We did initiate our interaction with IIT Delhi, even before our Visicon plan was put on paper. Besides IIT Delhi, we are also engaged with both IIT Bombay (IIT B) and TIFR and shall be leveraging some of their expertise with SiC manufacturing, which is a new technology.
In the US, I also work with the best and the brightest of minds at universities and am honoured to have known and worked with Prof. Agrawal at Ohio State University, Prof. Baliga at North Carolina State University, Prof. DeDoncker at University of Aachen (Germany), to name a few. I also greatly appreciate my mentor Dr N.G. Hingorani, father of power electronics innovations and applications, who has been a great teacher and inspiration for the last 38 years and taught me humility as well as pragmatism.
Q. Have you been initiating such tie-ups in the US too, or was it something you tried in India for the first time? If in US too, how was the Indian experience different?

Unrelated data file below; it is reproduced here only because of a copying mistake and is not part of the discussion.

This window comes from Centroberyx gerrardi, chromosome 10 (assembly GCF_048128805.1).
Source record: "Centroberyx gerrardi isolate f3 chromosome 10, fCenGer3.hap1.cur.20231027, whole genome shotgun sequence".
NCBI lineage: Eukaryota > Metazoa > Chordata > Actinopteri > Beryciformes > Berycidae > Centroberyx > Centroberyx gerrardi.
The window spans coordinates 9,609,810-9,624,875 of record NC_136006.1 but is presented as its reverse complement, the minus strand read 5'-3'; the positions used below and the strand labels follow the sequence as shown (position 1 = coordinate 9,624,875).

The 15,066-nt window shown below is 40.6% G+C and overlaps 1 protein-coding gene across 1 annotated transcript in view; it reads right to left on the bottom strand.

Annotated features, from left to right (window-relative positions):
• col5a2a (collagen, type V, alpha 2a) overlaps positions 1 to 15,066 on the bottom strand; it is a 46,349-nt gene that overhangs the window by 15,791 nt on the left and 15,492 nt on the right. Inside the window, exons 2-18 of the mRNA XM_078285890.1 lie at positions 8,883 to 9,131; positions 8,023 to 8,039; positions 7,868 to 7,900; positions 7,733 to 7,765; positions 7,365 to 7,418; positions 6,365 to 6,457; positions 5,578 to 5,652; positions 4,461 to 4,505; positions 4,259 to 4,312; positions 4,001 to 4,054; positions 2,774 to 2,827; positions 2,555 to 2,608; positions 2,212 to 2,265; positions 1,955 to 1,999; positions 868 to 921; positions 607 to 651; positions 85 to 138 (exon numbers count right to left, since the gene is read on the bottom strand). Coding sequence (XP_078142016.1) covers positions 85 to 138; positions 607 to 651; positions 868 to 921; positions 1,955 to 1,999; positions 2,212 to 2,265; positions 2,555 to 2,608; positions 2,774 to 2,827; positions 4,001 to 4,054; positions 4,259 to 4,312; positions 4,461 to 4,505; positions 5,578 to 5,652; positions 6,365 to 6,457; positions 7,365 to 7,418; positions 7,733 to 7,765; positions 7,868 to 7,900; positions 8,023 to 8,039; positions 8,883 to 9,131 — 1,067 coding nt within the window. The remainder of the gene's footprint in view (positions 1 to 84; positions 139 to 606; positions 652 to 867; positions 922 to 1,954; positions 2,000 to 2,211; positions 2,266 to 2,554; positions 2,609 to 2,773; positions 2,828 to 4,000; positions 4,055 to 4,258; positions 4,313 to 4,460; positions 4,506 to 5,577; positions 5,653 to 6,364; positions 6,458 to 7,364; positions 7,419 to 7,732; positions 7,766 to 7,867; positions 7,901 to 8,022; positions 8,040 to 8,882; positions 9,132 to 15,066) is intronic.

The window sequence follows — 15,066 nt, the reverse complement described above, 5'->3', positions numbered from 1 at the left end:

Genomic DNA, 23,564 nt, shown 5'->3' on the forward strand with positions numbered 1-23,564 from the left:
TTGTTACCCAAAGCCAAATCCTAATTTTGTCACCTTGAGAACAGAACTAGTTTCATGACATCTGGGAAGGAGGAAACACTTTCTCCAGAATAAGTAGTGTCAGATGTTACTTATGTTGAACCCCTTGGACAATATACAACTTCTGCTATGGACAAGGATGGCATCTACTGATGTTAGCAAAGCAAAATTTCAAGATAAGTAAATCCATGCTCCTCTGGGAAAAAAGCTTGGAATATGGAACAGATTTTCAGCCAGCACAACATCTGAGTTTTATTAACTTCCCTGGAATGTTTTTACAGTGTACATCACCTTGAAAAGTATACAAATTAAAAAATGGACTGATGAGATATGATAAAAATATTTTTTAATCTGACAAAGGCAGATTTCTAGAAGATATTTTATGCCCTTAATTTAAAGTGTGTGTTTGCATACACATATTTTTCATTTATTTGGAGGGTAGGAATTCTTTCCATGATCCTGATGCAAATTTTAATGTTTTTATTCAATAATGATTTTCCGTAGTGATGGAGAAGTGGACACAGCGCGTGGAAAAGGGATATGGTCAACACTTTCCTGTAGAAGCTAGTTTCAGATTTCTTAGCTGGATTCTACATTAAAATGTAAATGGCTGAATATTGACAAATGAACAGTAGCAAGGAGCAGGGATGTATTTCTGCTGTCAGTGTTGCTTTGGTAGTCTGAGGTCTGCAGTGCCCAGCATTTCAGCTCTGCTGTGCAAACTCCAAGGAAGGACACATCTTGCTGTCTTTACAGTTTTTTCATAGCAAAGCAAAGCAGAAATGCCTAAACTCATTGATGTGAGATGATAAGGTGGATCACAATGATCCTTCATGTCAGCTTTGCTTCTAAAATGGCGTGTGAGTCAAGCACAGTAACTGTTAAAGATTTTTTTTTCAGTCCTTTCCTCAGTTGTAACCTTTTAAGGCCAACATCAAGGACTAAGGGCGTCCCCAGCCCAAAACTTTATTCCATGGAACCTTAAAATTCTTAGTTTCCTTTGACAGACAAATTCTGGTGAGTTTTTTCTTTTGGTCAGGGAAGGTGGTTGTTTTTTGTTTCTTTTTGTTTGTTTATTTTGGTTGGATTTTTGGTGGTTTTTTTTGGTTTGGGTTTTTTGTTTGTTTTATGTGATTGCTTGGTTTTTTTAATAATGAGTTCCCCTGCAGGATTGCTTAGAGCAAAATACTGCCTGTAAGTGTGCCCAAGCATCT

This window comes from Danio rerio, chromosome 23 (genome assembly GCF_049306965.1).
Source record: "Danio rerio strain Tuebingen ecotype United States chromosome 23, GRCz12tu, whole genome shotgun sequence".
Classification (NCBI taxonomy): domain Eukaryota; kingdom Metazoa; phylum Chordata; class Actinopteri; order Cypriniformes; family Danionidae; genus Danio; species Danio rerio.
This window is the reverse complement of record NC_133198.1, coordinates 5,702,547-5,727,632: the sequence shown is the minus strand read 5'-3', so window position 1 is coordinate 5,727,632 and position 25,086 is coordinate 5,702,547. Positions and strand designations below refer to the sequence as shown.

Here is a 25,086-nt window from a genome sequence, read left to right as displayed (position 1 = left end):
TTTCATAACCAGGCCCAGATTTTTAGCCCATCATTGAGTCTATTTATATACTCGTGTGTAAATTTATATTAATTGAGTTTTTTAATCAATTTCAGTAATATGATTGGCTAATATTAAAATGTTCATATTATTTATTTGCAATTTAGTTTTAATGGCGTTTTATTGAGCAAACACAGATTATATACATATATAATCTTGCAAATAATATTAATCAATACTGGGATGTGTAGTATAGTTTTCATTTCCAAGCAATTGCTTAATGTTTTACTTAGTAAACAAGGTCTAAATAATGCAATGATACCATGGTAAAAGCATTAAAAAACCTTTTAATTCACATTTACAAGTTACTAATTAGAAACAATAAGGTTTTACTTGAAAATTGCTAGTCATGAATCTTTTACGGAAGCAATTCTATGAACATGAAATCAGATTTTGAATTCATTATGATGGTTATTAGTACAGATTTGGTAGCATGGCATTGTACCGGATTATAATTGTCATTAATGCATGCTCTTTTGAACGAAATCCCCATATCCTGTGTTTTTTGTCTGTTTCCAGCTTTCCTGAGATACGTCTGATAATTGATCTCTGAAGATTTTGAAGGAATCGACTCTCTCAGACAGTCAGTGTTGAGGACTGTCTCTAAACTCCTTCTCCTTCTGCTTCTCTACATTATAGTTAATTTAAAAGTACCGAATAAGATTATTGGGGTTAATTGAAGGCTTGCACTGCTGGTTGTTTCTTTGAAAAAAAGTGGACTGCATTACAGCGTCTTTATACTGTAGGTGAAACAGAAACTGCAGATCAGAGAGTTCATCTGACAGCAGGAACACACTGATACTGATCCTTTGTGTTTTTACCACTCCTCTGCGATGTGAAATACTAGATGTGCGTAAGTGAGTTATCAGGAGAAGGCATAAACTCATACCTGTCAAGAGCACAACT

A. In the US, both Silicon Power and SiCamore Semi have been working with Ohio State, NC State, and RPI, to mention a few. We lean on these organisations for materials, devices, packaging, and system development. We expect similar relationships in India as well. I truly believe that being born In India has greatly helped and enhanced my overall experience with my personal as well as professional journey. I strongly believe in and have ingrained in my life two eternal and core teachings of the Gita—Do your best and do not worry about the results! I also blindly believe that whatever happens is good for the long term.
Both my experiences in the US and India have been rewarding as we got to work with some of the sharpest minds in academia. We hope, over time, to be able to hire more students from India’s institutions.